UNCASVILLE — One of the great ironies for the Connecticut Sun this season, which concludes Friday (Washington) and Sunday (Atlanta) at the Mohegan Sun Arena, is the team will finish out the playoffs again despite having the WNBA's likely rookie of year.
Chiney Ogwumike, the first overall pick in the 2014 draft from Stanford, has not only had a great impact on the Sun (12-20), but has played her way into an invitation to USA Basketball's national team training camp beginning Sept. 8 at the U.S. Naval Academy.
"Chiney has tremendous potential to have an impact internationally with the national team," said Sun coach Anne Donovan, head coach of the 2008 Olympic team that won gold in China. "You look at her; I originally thought the physicality for the WNBA might take a toll on her. But I remember Tara VanDerveer [Stanford's Hall of Fame coach] calling Chiney a street fighter when we spoke pre-draft. She is every bit of that. She is stronger than she looks and with the exception of Lauren Jackson [whom Donovan coached in Seattle] tougher than any post player I've coached. She can take a hit and get herself back up."
Ogwumike, the league's rookie of the month in May and June, had scored in double-figures in 12 straight games (and 27 of her first 28) until she was held to nine in Sunday's double-overtime win over the Mystics. But there was an explanation.
The forward was returning to action after missing two games with an abscessed tooth. And then during Sunday's game, she was drilled in the neck by an elbow from Washington's Kia Vaughn that led to a one-game league suspension for Vaughn.
Both Ogwumike and Sun coach Anne Donovan expect she will be back at near full strength Friday against Washington (15-17), which has lost two straight and is still fighting for playoff position in the Eastern Conference.
Ogwumike, who joined Katie Douglas on the all-star team this season, already has 13 double-doubles and leads all rookies in rebounds (8.6). Tulsa's Odyssey Sims (16.1), the second overall pick from Baylor, just surpassed her in scoring.
Once the season is over, and before she reports to USA Basketball camp and her Italian winter league team on Oct. 1, Ogwumike will be heading to Los Angeles to spend time with her sister, Nneka, who will be in the postseason with the Sparks.
"I'm going to support her as much as I can," Chiney said. "I don't know how many of my family members are going to be able to get out there, so I feel it's the right thing to do."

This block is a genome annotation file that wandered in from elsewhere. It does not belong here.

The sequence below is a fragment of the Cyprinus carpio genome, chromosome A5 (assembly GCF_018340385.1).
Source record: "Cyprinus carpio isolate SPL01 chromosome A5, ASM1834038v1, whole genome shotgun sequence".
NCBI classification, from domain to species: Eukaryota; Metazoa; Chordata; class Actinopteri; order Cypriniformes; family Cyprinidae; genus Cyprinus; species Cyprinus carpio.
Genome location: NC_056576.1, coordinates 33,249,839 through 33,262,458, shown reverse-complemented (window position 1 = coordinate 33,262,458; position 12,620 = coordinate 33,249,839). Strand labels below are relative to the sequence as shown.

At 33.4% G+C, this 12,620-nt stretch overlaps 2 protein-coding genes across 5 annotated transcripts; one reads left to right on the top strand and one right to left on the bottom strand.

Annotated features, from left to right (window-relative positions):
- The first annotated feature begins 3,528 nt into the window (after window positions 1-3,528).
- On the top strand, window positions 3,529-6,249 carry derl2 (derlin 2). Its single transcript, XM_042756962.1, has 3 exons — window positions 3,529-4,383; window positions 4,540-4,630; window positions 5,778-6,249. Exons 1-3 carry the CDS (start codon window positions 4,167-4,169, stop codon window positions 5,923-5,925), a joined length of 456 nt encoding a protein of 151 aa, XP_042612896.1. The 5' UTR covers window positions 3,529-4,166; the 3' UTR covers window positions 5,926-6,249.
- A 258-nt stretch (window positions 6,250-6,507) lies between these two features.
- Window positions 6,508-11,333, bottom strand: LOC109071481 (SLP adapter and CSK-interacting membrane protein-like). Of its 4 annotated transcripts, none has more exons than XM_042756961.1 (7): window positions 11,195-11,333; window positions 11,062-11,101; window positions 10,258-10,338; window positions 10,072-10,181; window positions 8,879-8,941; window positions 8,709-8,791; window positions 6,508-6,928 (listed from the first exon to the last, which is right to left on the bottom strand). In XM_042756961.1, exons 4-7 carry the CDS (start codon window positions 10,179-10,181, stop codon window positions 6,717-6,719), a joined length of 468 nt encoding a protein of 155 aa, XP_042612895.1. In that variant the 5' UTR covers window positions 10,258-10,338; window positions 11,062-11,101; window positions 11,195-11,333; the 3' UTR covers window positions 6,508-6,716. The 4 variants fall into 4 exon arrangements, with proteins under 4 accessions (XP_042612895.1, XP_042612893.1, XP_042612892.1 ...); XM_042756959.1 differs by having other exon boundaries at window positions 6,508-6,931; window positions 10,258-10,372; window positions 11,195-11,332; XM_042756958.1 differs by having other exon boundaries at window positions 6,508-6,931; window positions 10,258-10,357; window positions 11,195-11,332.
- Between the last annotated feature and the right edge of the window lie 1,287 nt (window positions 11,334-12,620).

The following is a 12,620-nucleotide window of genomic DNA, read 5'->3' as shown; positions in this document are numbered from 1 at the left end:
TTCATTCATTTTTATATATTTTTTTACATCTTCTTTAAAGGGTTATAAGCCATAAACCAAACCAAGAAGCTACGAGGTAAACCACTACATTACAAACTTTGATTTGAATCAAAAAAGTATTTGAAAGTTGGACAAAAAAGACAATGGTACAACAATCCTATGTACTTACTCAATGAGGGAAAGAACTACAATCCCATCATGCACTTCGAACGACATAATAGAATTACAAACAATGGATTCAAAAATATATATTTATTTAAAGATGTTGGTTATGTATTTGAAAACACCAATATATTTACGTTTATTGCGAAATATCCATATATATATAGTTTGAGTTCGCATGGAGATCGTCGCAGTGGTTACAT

Chiney Ogwumike said Thursday she is thrilled to be asked to try out for the 2014 World Championship team. She hasn't played USA Basketball since the summer before her junior season in 2012 when she helped the 3x3 team win a gold medal in Greece along with former UConn All-American Bria Hartley (now a rookie with Washington), Skylar Diggins and former UConn standout Ann Strother.
"I feel so fortunate, as a relatively young player, to be brought back into the player pool," Chiney said. "I might be around for a long time and then again I might not. It would be fun to be there for the game in Bridgeport [Sept. 15 vs. Canada] because I consider myself a Connecticut girl by now. Have I been adopted yet? I hope so."
In time, USA Basketball will be forced to make over a roster now dominated by future Hall of Famers Diana Taurasi, Sue Bird and Tamika Catchings. Perhaps a number of spots on the 12-man roster Geno Auriemma brings to Brazil for the 2016 Olympics will be open for new players like her.
"You always need to be ready, just in case they call for you," she said.
Ogwumike said she has enjoyed her first season with the Sun, and even though she does not play in a big city, that is fine with her. In fact, the WNBA will be honoring the Ogwumike sisters before Friday's game for their work within their communities.
"It's not about the surroundings," Ogwumike said. "This area is just as passionate about basketball as you could want. I thrive around passionate people. That's the way there were at Stanford, and that's how they are here. This is like home now."Copyright © 2015, The Baltimore Sun